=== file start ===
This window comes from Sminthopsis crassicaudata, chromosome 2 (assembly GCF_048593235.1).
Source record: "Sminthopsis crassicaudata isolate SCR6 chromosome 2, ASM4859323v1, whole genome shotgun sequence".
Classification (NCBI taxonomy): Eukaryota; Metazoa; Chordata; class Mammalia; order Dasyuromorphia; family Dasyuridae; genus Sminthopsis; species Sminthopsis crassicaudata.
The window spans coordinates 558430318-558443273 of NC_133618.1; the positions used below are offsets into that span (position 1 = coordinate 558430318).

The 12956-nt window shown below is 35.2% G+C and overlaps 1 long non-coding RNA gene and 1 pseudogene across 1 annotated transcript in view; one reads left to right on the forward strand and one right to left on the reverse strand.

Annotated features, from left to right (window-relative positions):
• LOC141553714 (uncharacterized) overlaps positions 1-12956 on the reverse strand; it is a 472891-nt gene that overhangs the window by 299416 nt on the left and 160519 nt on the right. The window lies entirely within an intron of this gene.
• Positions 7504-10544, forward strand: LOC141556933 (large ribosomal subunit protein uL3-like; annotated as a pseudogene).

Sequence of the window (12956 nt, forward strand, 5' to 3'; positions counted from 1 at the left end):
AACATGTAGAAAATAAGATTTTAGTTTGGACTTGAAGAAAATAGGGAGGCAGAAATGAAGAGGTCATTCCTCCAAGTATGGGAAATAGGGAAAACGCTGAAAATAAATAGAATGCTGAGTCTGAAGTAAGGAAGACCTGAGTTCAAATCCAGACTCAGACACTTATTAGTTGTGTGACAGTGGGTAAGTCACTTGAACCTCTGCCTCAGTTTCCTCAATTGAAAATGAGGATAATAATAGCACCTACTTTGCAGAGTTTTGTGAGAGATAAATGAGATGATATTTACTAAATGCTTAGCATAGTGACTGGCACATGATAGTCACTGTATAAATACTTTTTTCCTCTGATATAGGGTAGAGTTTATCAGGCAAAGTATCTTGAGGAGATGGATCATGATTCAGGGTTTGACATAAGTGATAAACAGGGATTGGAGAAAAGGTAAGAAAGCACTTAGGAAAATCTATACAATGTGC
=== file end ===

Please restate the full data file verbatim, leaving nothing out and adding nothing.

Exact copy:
This window comes from Sminthopsis crassicaudata, chromosome 2 (assembly GCF_048593235.1).
Source record: "Sminthopsis crassicaudata isolate SCR6 chromosome 2, ASM4859323v1, whole genome shotgun sequence".
Classification (NCBI taxonomy): Eukaryota; Metazoa; Chordata; class Mammalia; order Dasyuromorphia; family Dasyuridae; genus Sminthopsis; species Sminthopsis crassicaudata.
The window spans coordinates 558430318-558443273 of NC_133618.1; the positions used below are offsets into that span (position 1 = coordinate 558430318).

The 12956-nt window shown below is 35.2% G+C and overlaps 1 long non-coding RNA gene and 1 pseudogene across 1 annotated transcript in view; one reads left to right on the forward strand and one right to left on the reverse strand.

Annotated features, from left to right (window-relative positions):
• LOC141553714 (uncharacterized) overlaps positions 1-12956 on the reverse strand; it is a 472891-nt gene that overhangs the window by 299416 nt on the left and 160519 nt on the right. The window lies entirely within an intron of this gene.
• Positions 7504-10544, forward strand: LOC141556933 (large ribosomal subunit protein uL3-like; annotated as a pseudogene).

Sequence of the window (12956 nt, forward strand, 5' to 3'; positions counted from 1 at the left end):
AACATGTAGAAAATAAGATTTTAGTTTGGACTTGAAGAAAATAGGGAGGCAGAAATGAAGAGGTCATTCCTCCAAGTATGGGAAATAGGGAAAACGCTGAAAATAAATAGAATGCTGAGTCTGAAGTAAGGAAGACCTGAGTTCAAATCCAGACTCAGACACTTATTAGTTGTGTGACAGTGGGTAAGTCACTTGAACCTCTGCCTCAGTTTCCTCAATTGAAAATGAGGATAATAATAGCACCTACTTTGCAGAGTTTTGTGAGAGATAAATGAGATGATATTTACTAAATGCTTAGCATAGTGACTGGCACATGATAGTCACTGTATAAATACTTTTTTCCTCTGATATAGGGTAGAGTTTATCAGGCAAAGTATCTTGAGGAGATGGATCATGATTCAGGGTTTGACATAAGTGATAAACAGGGATTGGAGAAAAGGTAAGAAAGCACTTAGGAAAATCTATACAATGTGC